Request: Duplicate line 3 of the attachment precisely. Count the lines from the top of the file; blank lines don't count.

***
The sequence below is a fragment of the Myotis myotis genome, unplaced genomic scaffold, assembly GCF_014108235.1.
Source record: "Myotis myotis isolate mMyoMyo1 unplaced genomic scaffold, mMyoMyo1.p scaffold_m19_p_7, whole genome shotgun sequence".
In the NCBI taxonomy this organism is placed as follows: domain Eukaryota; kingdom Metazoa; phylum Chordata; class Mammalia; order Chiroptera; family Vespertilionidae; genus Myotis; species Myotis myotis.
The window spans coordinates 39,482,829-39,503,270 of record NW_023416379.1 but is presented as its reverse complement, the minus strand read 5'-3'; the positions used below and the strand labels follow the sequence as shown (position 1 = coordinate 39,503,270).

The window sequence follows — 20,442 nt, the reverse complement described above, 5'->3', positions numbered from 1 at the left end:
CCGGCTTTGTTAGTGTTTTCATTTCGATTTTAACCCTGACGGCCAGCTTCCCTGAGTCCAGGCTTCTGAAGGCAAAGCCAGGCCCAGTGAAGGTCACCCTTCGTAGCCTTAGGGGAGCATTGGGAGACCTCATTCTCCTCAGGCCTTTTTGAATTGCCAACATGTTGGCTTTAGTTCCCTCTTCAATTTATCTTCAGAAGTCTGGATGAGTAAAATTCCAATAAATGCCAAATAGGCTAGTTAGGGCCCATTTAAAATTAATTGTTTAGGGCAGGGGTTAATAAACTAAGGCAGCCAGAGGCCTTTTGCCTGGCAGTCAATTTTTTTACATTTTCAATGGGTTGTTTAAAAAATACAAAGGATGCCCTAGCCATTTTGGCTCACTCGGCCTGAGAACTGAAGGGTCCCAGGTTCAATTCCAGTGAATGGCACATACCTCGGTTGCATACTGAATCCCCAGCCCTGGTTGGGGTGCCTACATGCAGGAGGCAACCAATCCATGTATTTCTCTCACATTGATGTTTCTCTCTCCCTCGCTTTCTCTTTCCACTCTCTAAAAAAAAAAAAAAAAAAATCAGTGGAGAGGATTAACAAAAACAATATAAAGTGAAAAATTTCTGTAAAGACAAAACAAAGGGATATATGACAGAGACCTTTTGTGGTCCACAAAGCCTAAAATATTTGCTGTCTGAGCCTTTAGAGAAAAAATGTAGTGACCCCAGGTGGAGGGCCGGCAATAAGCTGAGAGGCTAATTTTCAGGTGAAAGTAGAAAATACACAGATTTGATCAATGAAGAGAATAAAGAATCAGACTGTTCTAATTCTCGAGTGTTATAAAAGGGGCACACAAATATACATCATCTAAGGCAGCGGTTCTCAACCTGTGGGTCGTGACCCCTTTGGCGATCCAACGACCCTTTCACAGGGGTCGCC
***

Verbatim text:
In the NCBI taxonomy this organism is placed as follows: domain Eukaryota; kingdom Metazoa; phylum Chordata; class Mammalia; order Chiroptera; family Vespertilionidae; genus Myotis; species Myotis myotis.